- Orphan drugs had, on average, around 1000 patient-years of therapy over that period. While smaller than the non-orphan drugs, as expected, it’s not as small as I might have thought (e.g., could be 200 patients followed for 5-years of treatment or 5-years post-cell/gene therapy)
- Collectively, achieving this magnitude of patient exposures has required a significant amount of development time: the cumulative years in the clinic and registration remains long and hasn’t changed as the average in recent years is approximately 12+ years. This rough average time holds for both orphan drugs and non-orphans, interestingly.
- Although registrational trials for orphan drugs often include far fewer numbers of patients (about 5-fold fewer, ~430 vs ~2300 patients enrolled), these R&D programs still typically require long durations: in fact, the average trial duration for orphan drugs is actually 12% longer than for non-orphans, based on the 4-year averages (7.6 years vs 6.7 years). This was a surprising finding, and presumably reflects the broad range of orphan indications beyond just rare monogenic diseases.
These metrics highlight important aspects of the current clinical landscape. Integrating these with our experience as early stage investors, and a few key takeaways emerge:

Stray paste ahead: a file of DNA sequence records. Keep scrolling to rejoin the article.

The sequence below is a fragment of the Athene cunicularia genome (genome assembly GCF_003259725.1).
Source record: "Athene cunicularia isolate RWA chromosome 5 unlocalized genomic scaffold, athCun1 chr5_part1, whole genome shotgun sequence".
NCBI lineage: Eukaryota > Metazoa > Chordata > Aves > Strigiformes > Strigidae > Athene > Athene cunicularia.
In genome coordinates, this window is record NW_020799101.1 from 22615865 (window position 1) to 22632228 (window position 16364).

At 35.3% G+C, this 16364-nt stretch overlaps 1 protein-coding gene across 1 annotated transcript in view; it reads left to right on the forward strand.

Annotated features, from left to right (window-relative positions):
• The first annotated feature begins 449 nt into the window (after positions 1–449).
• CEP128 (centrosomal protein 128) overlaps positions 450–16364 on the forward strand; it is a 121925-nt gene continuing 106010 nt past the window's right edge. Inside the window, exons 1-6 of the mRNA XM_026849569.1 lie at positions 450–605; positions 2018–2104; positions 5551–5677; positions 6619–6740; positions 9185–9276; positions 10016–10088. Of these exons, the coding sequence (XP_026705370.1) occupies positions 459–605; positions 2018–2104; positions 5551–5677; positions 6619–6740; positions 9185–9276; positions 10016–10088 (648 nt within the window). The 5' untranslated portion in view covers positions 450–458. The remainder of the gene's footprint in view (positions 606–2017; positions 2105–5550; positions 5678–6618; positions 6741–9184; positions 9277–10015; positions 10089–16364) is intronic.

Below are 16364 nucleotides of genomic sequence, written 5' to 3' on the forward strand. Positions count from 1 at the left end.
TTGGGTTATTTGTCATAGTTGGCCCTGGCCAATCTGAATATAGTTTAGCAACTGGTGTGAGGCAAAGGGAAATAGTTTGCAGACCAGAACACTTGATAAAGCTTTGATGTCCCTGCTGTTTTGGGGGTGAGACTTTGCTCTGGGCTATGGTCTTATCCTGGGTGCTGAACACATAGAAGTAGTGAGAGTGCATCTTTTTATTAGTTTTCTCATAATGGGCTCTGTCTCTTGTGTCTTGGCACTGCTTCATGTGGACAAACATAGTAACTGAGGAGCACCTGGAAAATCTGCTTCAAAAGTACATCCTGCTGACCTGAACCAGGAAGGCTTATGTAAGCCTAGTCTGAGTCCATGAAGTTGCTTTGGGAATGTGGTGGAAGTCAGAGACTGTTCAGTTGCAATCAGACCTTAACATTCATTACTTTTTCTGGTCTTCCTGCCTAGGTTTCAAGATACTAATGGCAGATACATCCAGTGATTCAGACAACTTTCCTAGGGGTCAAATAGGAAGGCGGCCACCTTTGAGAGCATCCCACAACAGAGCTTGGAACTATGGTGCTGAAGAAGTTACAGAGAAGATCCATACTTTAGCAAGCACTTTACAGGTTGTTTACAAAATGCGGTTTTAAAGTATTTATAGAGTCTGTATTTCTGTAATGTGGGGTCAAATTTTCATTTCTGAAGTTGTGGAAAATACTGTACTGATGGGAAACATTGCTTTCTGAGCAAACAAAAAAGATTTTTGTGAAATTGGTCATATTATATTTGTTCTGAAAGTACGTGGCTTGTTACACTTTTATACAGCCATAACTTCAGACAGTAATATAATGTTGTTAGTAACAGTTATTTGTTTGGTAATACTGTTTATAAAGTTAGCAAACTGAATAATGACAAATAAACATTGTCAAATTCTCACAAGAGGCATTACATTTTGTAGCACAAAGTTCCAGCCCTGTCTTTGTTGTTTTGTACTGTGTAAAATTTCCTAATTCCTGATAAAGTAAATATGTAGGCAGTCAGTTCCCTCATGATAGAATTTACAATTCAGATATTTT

- Active comparators with RCTs, even for orphan drugs in crowded classes, will likely be even more common going forward. Understanding comparability versus standard of care as early in development as practical will be increasingly important. Trying to run trials without them to save capital is not a recommended approach; plan the right study and convince investors to fund it, rather than cutting corners.
- Single arm trials, poorly controlled, will continue to face challenges – as we all know from history. In cancer studies, this often leads to false positives, and thus late stage failures over time. When they are used in rare orphan diseases, there are frequently no relevant long-term natural histories to rely on, creating further concerns. In these settings, companies should invest early (while in preclinical) to set up observational clinical studies aimed at creating adequate historic controls and benchmarks.
- Going forward, we should expect that drug approvals will likely require ~1000 patient-years of exposure for “mainstream” orphan indications, and at least 2-3x more than that in non-orphan drugs. Gene and cell therapies with dramatic effects can be expected to have shorter aggregate exposures, but benefit from a constant accrual of patient-years even after a one-and-done intervention.
- While special situations exist, unless there’s dramatic efficacy in early trials, very few drugs have or will be able to jump from Phase 1 or 2 straight to approval. It’s worth skeptically pressure-testing any pitches from teams that claim this expedited straight-to-approval approach is their base case plan.
- Orphan drugs, while more efficient in some ways, are not dramatically faster in clinical development than non-orphan programs, due to the need to accumulate patient-years of safety and efficacy data from smaller overall patient numbers.
Thanks to the team at the IQVIA Institute for a stimulating and thought-provoking read.